The noise crashes over her like a wave – slowly at first but soon you can see it begin to crest. It rises higher and higher until it crashes on top of her, tossing her this way and that. When she finally comes up for air, she is disoriented from the ride.
“I don’t like clapping! I don’t like clapping! I don’t like clapping,” Debbie screamed as she ran out of the auditorium. Her cheeks blood red, tears were streaming down her face, and her hair was all matted.
Patiently, we did everything we could to help her get through the storm. All the while, a lady kept looking at us, presumably concerned because the All-County Chorus Concert was about to start.
“Do you need help?” she asked.
Instantly, my protective Momma Bear instinct kicked into hyperactive over-drive.
“No,” I said, probably somewhat too sharply. I’m sure the woman was merely trying to be helpful, but we didn’t know her, and Debbie certainly wasn’t going to respond to her in mid-meltdown mode.
We quickly got Debbie out of the auditorium and into the stairwell, gave her tissues, her headphones (which had come off during the ordeal), and her iPad. Then we went through her script about her impending birthday, which helped to sooth her nerves. Thank goodness for Hannah, Debbie’s former one-on-one helper and current piano teacher, who was right there with us. Going to these concerts as a family would not be successful without her.
Vince and I returned to the auditorium, leaving Debbie in Hannah’s capable hands. The music was beautiful and soulful, but my thoughts kept turning to Debbie. I knew she was fine. I knew if there was a problem Hannah would text us. However, my sense of defeat was overriding my sense of logic.
I had spent weeks preparing Debbie for Joey’s concert. We had talked about who was going and what was going to happen. We had talked about and practiced appropriate concert behavior. Debbie had been perseverating about the concert constantly, which signaled her anxiety about it. Ultimately, the venue and vast number of people were her undoing. The auditorium was huge, and the noise of clapping reverberated off of its walls. I understood why Debbie was overwhelmed, but I was disappointed nonetheless.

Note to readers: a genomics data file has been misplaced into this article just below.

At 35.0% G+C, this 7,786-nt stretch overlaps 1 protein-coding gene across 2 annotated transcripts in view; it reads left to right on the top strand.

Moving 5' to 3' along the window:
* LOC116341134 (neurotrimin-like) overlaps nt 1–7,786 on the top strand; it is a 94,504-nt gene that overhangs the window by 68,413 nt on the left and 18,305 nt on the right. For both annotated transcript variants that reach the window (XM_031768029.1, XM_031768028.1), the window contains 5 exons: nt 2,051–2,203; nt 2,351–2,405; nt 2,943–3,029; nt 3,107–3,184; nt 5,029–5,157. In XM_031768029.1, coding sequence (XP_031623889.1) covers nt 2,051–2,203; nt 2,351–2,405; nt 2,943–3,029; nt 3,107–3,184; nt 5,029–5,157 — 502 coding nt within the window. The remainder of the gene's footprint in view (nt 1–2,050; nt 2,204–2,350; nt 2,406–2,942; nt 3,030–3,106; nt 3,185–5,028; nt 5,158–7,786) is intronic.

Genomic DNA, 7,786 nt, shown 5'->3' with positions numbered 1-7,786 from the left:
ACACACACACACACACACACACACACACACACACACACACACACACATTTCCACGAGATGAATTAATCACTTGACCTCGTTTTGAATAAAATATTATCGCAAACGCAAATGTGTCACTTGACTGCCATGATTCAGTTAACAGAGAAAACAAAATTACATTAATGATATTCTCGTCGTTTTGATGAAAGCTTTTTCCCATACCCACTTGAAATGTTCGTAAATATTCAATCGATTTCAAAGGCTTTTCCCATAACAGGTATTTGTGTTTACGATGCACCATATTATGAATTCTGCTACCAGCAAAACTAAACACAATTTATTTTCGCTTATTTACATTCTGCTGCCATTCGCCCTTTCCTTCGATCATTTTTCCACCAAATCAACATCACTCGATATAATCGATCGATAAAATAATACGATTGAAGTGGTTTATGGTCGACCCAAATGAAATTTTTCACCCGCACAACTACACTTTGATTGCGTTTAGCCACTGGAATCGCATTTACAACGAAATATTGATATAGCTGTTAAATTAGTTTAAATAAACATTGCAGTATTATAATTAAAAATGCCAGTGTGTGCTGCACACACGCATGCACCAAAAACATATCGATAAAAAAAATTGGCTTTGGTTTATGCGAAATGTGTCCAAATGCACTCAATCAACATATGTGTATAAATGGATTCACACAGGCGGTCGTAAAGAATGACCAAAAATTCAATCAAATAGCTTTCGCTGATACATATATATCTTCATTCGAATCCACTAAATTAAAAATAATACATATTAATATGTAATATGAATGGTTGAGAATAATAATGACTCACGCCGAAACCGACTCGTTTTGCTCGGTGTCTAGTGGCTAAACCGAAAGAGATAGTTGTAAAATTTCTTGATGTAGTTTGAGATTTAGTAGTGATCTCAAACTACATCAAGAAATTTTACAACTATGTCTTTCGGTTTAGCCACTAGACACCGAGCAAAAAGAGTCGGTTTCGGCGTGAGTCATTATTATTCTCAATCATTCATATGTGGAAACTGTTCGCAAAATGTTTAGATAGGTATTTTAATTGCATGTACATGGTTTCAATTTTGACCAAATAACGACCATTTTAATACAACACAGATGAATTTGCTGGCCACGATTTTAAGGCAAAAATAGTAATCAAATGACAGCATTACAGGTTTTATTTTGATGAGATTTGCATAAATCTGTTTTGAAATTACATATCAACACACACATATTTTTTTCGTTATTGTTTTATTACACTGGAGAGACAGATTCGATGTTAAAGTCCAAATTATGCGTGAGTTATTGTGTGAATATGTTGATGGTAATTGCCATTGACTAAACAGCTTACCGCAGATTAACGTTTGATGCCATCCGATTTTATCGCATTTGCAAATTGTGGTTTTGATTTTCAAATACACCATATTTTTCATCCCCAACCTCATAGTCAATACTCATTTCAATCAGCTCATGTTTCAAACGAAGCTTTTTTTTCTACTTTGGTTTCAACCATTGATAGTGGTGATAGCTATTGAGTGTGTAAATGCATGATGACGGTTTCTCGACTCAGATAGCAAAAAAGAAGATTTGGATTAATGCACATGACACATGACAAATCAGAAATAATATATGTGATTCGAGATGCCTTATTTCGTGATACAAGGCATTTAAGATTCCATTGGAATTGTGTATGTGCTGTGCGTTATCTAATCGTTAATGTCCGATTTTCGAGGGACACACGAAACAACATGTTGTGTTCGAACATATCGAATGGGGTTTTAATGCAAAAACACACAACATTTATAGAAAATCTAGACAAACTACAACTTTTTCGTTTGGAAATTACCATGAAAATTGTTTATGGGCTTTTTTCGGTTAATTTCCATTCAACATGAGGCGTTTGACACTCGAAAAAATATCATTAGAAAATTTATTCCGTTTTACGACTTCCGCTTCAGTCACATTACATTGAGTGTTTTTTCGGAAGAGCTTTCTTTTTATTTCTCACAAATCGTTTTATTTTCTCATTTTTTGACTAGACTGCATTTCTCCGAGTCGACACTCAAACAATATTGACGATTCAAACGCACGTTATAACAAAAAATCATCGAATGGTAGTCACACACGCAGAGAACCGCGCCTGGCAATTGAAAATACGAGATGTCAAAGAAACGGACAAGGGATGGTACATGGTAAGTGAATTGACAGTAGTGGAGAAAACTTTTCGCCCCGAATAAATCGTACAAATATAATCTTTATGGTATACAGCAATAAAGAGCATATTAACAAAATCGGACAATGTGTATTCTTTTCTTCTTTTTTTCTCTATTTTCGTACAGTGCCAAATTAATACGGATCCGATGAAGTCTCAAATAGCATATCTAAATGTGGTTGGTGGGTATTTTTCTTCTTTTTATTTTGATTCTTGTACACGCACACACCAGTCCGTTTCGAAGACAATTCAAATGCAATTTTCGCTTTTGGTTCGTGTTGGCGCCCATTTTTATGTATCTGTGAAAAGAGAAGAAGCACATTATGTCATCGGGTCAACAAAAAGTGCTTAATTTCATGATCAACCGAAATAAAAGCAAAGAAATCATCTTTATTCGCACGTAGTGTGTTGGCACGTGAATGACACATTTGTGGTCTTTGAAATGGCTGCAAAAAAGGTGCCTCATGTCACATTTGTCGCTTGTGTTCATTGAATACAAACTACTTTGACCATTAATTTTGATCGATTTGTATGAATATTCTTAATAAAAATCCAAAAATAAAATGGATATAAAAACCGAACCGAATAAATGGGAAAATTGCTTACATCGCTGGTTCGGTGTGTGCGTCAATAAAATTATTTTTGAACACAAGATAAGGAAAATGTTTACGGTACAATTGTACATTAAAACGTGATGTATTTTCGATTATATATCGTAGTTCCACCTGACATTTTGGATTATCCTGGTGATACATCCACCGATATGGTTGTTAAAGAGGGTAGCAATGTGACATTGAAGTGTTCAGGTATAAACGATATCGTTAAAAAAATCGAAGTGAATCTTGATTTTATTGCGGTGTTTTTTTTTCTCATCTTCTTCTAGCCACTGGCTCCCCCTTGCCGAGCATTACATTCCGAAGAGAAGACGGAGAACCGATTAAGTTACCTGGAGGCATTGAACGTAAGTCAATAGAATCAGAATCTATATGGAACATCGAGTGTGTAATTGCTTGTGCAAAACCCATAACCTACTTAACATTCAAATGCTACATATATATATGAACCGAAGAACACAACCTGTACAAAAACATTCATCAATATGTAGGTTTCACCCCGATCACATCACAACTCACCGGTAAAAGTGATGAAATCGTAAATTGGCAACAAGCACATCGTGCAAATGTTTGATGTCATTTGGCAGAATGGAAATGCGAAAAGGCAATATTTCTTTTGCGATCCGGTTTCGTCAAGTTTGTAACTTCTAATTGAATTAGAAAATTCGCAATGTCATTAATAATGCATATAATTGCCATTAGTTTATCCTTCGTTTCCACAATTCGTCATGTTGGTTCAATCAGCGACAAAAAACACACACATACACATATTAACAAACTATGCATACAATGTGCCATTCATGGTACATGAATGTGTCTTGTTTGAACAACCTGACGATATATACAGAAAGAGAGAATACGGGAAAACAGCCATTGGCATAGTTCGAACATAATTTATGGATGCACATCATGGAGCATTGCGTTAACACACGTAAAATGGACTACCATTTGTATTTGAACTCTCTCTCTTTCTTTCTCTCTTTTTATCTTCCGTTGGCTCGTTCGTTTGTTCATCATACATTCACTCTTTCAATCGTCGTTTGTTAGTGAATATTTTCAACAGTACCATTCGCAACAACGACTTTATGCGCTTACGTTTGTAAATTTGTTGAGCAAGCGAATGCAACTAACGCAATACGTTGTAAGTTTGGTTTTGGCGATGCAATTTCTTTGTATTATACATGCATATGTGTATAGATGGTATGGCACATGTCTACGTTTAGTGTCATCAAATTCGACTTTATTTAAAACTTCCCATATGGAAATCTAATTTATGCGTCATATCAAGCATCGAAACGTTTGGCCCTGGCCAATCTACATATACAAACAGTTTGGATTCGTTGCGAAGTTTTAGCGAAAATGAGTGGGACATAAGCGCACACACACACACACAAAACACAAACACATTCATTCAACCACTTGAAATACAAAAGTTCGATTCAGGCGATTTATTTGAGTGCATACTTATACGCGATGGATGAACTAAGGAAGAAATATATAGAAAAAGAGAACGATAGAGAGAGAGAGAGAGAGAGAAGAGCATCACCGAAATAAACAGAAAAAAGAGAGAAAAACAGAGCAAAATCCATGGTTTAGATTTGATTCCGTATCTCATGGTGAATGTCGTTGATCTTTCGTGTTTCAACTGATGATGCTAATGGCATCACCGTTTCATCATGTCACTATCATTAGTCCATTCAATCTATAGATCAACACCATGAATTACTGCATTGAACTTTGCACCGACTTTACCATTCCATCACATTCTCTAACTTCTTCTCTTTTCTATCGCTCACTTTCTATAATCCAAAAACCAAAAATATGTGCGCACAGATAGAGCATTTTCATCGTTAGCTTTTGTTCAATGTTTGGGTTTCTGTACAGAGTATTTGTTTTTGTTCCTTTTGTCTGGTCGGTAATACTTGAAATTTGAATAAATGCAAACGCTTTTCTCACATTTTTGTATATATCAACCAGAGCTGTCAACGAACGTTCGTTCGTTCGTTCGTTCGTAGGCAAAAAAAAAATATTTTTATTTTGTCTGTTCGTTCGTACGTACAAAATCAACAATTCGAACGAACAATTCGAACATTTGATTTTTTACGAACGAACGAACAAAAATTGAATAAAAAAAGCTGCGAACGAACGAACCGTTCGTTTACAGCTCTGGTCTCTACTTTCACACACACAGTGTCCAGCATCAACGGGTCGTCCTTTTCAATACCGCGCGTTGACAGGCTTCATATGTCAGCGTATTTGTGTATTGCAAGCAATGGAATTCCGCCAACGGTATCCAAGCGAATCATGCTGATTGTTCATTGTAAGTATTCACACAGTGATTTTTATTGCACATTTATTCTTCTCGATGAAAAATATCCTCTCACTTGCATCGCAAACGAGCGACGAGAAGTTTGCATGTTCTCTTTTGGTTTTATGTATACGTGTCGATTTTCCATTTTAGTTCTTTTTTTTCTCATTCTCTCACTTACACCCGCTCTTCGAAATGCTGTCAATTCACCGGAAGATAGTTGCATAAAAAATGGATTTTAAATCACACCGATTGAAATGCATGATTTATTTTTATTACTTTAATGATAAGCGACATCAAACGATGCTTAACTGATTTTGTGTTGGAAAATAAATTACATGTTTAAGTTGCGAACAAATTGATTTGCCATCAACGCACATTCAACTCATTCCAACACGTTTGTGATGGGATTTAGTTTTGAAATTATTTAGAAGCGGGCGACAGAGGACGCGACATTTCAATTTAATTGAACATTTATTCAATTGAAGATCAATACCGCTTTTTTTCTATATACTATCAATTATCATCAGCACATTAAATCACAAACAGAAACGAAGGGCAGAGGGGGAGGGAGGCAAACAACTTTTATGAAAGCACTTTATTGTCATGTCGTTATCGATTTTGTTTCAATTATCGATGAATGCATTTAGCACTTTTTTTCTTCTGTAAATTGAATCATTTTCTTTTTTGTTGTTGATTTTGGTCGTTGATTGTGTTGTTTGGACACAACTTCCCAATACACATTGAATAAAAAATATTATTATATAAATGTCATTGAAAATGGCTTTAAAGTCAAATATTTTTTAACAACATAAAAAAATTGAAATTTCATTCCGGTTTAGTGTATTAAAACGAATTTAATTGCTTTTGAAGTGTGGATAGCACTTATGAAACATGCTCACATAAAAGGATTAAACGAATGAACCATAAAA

It’s me. I had set myself up for disappointment by once again placing my own expectations upon Debbie. I kept thinking, “This time will be it. This time she will get through a concert without having to leave. This time the clapping won’t bother her.”
To her credit, she came back into the auditorium during a transition from one group to another. She looked happy, but I could tell she had been crying and was upset. I greeted her with surprise and joy. When the concert began again, she promptly ran back to her place in the stairwell. I followed her and Hannah out the door, talked her down, scripted with her, and soothed her.
Back to the auditorium I went, determined to see the glass as half full. I did my usual comparison to where she had been roughly a year ago. “She came back in! A year ago she would never have come back,” I thought. Maybe that’s true. Maybe it’s not. I wish I would stop looking for signs of growth. Really, they are there every day. I need to live in the moment, look forward instead of looking back.
The concert ended with rousing versions of God Bless America and The Star Spangled Banner. Debbie was at the door for the finale, having recently taught herself how to play our national anthem on the piano. As soon as the concert was over, she came running over to us shouting, “Yay,” and “Good job,” while giving each of us a high-five. I couldn’t help but smile to myself.
While we waited for Joey in the crowded lobby, Hannah and I discussed Debbie’s behavior. Yes, she had melted down more than once. Yes, she had perseverated over and over again. And although she had tried to hit Hannah once, she did not actually go through with it. But even better than that was the fact that she had been able to process through each of her meltdowns.
I must keep looking at the proverbial glass as half full. I must celebrate these small things. Was this concert as successful as I would have liked? No. Did Debbie do the best that she could given the circumstances? Yes. Will we keep on trying? Absolutely! I will modify life for her in any way possible so that she can be as successful as possible in any situation. I can’t make it perfect for her, but I can make it better. I think I at least owe her that.
What about you? What do you do to help make your kiddo’s life a little bit easier?
xoxoxo ~ Julie